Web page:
HARPS-N, the High Accuracy Radial velocity Planet Searcher for the Northern hemisphere is a high-precision radial-velocity spectrograph, installed at the Italian Telescopio Nazionale Galileo, a 3.58-metre telescope located at the Roque de los Muchachos Observatory on the island of La Palma, Canary Islands, Spain.
HARPS-N is the counterpart for the Northern Hemisphere of the similar HARPS instrument installed at on the ESO 3.6 m Telescope at La Silla Observatory in Chile. It allows for planetary research in the northern sky which hosts the Cygnus and Lyra constellations. In particular it allows for detailed follow up research to Kepler mission planet candidates, which are located in the Cygnus constellation region.
The instrument's main scientific goals are the discovery and characterization of terrestrial super-Earths by combining the measurements using transit photometry and doppler spectroscopy which provide both, the size and mass of the exoplanet. Based on the resulting density, rocky (terrestrial) Super-Earths can be distinguished from gaseous exoplanets.
The HARPS-N Project is a collaboration between the Geneva Observatory (lead), the Center for Astrophysics in Cambridge (Massachusetts), the Universities of St. Andrews and Edinburgh, the Queen's University Belfast, the UK Astronomy Technology Centre and the Italian Istituto Nazionale di Astrofisica.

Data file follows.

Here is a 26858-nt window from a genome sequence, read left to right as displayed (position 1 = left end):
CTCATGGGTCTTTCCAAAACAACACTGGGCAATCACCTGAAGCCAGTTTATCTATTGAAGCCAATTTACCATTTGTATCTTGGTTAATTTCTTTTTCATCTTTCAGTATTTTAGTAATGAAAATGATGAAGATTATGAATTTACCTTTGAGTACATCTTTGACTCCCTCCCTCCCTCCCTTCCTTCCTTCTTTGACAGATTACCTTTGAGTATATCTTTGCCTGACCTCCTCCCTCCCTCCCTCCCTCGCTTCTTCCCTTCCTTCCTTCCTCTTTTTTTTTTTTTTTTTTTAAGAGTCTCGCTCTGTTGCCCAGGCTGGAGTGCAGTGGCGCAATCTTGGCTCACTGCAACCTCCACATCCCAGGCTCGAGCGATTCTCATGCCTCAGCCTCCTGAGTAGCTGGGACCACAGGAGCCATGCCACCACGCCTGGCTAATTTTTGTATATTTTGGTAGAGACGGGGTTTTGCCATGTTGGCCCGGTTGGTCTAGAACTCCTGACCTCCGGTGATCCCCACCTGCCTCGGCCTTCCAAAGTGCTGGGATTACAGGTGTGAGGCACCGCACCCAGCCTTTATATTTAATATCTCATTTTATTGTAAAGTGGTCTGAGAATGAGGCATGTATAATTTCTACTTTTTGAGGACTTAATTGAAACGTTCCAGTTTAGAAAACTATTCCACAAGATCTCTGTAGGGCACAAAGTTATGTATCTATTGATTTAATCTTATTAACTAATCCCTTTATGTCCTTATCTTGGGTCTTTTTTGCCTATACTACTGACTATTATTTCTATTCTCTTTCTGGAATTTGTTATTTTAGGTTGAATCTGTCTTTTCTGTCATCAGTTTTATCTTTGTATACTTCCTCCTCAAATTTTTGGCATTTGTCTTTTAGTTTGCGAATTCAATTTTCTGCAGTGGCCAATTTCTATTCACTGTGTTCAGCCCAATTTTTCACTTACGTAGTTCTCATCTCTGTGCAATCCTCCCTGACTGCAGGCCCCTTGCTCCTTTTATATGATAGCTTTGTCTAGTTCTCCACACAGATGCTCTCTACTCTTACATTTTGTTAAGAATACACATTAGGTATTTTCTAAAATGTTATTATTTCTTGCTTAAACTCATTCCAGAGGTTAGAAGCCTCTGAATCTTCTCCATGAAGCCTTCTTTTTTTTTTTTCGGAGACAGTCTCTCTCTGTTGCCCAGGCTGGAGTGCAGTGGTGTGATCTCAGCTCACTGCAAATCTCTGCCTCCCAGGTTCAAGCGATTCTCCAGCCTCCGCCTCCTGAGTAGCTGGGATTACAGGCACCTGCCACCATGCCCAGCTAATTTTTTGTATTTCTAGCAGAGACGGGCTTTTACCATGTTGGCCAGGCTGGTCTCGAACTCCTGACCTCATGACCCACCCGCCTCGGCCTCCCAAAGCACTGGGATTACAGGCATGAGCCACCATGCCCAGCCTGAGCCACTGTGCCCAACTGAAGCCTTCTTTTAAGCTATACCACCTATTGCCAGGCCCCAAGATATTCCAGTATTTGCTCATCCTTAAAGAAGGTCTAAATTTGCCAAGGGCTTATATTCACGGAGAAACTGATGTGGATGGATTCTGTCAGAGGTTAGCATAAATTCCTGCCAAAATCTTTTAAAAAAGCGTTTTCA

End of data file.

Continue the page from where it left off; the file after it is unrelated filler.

First light on sky
- "Harps-N: the new planet hunter at TNG" 8446. 2012. Bibcode:2012SPIE.8446E..1VC. Cosentino et al. 2012, Proceedings of the SPIE, Volume 8446, article id. 84461V
- "HARPS-N: A New Tool for Characterizing Kepler Planets" 221. 2013. Bibcode:2013AAS...22123102L. Latham et al. 2013, American Astronomical Society, AAS Meeting #221, #231.02
- https://plone2.unige.ch/HARPS-N/news/official-operations-starting-on-august-1st-2012 Official operations starting on August 1st, 2012
|This astronomy-related article is a stub. You can help Wikipedia by expanding it.|